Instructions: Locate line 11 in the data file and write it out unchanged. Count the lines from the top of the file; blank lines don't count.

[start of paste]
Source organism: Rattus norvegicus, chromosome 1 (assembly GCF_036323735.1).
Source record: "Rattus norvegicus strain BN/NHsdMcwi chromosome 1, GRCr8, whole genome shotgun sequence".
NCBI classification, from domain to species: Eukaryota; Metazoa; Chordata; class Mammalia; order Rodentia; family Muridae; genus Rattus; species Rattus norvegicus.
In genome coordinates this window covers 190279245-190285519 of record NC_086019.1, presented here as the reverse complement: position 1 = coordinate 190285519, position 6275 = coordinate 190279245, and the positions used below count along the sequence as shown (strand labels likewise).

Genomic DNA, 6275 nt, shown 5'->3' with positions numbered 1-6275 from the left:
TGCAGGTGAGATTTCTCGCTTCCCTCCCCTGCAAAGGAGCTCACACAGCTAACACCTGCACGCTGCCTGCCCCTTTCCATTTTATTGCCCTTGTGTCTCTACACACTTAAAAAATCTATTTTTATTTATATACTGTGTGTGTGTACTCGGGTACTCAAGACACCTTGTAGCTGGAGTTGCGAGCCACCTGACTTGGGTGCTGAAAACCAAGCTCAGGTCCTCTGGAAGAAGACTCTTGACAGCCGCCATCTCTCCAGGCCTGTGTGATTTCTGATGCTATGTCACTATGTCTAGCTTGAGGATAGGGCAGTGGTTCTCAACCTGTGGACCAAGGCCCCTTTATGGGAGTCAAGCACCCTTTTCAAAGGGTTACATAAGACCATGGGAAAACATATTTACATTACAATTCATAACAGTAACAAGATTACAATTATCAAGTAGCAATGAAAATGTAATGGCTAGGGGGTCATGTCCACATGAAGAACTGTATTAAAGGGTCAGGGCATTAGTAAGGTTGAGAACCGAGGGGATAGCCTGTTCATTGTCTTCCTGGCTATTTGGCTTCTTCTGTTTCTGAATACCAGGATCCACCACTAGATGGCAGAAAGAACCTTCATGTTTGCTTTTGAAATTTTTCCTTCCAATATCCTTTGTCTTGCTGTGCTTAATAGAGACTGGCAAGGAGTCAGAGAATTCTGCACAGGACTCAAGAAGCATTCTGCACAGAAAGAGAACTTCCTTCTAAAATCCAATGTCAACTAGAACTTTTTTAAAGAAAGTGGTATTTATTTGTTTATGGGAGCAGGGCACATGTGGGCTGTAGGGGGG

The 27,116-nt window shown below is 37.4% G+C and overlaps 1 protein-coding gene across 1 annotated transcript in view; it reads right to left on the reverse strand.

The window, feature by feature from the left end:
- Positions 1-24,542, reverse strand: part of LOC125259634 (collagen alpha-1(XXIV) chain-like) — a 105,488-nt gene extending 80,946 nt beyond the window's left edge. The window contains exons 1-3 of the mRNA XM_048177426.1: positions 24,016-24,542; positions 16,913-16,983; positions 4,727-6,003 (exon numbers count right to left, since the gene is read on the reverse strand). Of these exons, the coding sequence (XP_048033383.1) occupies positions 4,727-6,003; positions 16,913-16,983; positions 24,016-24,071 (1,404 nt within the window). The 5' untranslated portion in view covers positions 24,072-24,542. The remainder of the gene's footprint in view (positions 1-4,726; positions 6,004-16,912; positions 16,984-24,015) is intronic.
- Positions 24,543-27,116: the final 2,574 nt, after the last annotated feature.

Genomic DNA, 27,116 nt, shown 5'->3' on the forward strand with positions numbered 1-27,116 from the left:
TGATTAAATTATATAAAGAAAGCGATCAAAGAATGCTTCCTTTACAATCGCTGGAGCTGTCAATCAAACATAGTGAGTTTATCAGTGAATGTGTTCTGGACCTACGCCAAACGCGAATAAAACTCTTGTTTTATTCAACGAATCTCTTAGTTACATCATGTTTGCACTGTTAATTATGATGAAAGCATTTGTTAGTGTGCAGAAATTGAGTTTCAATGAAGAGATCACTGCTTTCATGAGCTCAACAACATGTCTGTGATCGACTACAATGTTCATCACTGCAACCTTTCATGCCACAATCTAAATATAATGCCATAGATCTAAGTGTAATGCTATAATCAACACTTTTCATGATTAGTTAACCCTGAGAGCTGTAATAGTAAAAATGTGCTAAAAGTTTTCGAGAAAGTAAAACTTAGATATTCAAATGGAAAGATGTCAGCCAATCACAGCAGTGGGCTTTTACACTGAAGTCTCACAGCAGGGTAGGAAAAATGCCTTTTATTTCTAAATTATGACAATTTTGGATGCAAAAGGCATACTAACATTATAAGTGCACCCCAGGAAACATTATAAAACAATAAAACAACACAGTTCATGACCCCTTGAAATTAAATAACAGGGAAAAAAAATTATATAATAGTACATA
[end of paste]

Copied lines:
Genomic DNA, 27,116 nt, shown 5'->3' on the forward strand with positions numbered 1-27,116 from the left: